Sunday, July 19, 2015

What Is Life? How Common Is It?

How common is life in the universe? To answer that, we have to first answer the question: what is life?

What is life? Life is a complex self-organizing network process capable of reproducing itself. In other worse, it is a self-organizing system capable of self-reproduction -- creating another, very similar self-reproducing self-organizing system.

Self-organization is a feature of the universe itself. And as an environment at a particular level of complexity is filled, new levels of complexity emerge to create new environments to be filled. Atoms to molecules to chemical cycles to living things to social species to humans and their social environments. Re-run the universe, and you get life. And you get life over and over and over in a variety of places. And you get human-type intelligence as well, eventually.

Life is extremely common because self-organizing processes are extremely common. Life is simply a subcategory of self-organizing processes. It is simply a certain level of complexity of self-organizing processes. Given that, we must assume that life is common across the universe.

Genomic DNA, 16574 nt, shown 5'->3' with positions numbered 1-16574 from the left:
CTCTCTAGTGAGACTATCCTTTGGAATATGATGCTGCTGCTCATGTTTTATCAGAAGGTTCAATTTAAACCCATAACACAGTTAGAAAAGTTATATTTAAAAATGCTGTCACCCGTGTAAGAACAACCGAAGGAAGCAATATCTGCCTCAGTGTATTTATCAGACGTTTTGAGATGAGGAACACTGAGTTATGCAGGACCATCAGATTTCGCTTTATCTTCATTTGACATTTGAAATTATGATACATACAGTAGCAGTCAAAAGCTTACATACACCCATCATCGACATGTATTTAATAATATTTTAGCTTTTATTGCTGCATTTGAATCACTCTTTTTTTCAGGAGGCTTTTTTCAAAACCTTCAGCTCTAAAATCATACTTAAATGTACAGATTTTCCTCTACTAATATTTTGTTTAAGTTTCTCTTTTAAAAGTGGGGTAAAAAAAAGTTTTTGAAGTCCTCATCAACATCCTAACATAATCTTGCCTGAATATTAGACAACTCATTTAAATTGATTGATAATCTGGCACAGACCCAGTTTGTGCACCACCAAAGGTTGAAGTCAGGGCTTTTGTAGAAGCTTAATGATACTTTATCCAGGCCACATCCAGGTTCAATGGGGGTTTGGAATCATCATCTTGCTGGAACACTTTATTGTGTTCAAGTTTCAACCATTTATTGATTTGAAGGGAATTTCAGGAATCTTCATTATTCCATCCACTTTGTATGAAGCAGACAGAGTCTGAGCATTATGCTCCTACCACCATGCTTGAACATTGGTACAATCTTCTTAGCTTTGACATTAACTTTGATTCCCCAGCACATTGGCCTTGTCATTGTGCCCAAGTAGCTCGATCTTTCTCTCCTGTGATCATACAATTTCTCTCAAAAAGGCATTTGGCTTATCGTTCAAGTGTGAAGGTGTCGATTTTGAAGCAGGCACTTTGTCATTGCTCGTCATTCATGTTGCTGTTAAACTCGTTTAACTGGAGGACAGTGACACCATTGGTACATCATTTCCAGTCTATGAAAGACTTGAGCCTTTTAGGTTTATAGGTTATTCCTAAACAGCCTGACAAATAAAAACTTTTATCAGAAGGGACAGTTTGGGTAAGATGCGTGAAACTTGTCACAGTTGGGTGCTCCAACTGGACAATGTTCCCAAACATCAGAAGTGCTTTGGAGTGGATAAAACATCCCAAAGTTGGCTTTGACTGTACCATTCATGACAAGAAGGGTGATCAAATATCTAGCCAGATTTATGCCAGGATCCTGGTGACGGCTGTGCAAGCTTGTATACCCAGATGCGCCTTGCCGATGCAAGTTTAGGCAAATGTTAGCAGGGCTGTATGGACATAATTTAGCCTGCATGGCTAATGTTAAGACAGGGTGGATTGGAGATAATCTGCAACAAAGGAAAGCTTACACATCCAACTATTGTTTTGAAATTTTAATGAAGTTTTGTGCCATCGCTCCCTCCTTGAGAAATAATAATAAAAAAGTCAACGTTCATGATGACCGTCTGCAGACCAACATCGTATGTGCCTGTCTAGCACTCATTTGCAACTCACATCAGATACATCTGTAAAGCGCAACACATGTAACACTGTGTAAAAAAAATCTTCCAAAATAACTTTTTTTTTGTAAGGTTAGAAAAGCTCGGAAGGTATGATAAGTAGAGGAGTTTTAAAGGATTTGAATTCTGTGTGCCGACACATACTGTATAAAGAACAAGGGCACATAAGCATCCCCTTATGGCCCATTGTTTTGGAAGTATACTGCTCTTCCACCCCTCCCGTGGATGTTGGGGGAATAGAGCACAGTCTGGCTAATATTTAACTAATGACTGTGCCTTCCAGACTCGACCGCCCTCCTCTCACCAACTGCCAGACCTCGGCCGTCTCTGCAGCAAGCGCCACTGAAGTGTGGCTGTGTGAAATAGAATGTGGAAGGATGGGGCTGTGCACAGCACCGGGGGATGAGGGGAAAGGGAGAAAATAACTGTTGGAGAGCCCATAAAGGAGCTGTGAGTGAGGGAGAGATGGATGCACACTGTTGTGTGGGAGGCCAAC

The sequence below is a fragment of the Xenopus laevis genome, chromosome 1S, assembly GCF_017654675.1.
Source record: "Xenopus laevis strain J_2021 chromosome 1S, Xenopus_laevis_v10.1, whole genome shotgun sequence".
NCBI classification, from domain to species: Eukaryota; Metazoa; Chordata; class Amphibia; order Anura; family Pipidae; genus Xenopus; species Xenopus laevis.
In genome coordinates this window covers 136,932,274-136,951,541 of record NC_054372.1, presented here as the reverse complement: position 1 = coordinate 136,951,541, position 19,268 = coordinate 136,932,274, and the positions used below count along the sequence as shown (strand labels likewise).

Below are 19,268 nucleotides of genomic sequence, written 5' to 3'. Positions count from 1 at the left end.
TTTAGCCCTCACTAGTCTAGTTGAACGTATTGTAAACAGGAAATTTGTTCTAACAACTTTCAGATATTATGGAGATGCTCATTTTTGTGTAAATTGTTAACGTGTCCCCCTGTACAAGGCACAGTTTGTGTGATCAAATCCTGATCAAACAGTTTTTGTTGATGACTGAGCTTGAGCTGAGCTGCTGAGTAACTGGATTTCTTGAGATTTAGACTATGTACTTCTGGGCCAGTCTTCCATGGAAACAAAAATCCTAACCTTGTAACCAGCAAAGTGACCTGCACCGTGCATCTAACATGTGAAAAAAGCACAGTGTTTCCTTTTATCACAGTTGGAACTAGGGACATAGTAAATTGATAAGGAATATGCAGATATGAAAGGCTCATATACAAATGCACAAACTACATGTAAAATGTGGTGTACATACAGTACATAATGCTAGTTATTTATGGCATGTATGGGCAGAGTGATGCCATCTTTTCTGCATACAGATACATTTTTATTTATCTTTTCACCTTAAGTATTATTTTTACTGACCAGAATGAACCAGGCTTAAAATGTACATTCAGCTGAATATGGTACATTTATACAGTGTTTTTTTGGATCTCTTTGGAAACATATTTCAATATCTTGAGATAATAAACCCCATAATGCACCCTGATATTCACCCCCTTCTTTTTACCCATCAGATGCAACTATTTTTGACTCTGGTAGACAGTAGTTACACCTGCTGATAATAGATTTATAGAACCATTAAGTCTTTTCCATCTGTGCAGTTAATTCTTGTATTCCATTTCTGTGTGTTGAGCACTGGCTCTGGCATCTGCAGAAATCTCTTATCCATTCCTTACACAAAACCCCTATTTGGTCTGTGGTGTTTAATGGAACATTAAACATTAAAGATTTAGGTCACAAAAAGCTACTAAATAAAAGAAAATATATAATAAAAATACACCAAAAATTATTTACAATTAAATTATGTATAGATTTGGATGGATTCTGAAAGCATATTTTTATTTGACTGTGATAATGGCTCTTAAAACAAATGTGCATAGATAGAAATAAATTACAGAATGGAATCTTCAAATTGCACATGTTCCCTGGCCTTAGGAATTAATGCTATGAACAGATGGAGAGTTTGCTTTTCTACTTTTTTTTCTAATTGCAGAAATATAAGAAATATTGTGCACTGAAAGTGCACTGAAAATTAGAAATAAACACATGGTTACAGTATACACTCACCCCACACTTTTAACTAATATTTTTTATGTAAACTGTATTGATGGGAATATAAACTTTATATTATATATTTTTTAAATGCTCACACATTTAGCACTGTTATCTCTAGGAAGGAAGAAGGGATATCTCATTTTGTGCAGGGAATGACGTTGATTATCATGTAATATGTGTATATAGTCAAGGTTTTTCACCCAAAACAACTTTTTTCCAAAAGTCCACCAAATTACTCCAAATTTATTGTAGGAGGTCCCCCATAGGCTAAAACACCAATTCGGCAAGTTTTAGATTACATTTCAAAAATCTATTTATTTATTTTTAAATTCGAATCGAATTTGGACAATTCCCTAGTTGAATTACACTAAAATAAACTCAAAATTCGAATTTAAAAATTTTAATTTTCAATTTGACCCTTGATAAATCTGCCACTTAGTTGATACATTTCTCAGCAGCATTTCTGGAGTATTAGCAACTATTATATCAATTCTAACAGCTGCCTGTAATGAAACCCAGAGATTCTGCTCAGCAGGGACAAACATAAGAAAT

If we assume that the number of atoms in the universe is 10^80 and that life is exponentially more complex than is atomic complexity, and that therefore life is likely exponentially less common, we could come to some number of living things that would suggest how common life may be.

First, consider that the number of atoms that make up the earth is about 10^50. That should give you some idea of how big 10^80 truly is. It has been estimated that the number of living things that have existed on earth throughout history is about 10^40.

There are various estimates of the number of habitable planets in the Milky Way. I'll pick a low number simply so we can extrapolate it to all the other galaxies. So let's say there is only 10 billion = 10,000,000,000 = 10^10. If there are 100 billion galaxies, that means about 10^20 habitable planets in the known universe. Thus, number of living things on earth multiplied by number of habitable planets is 10^60 living things throughout the history of the universe. So life is common.

More, we only have to have life emerge once per planet. That's only 10^20 times that self-organizing self-reproducing systems had to emerge. Given that atoms had to emerge 10^80 times, this is a truly small number of times it had to emerge. It seems highly unlikely it didn't, over and over and over again.
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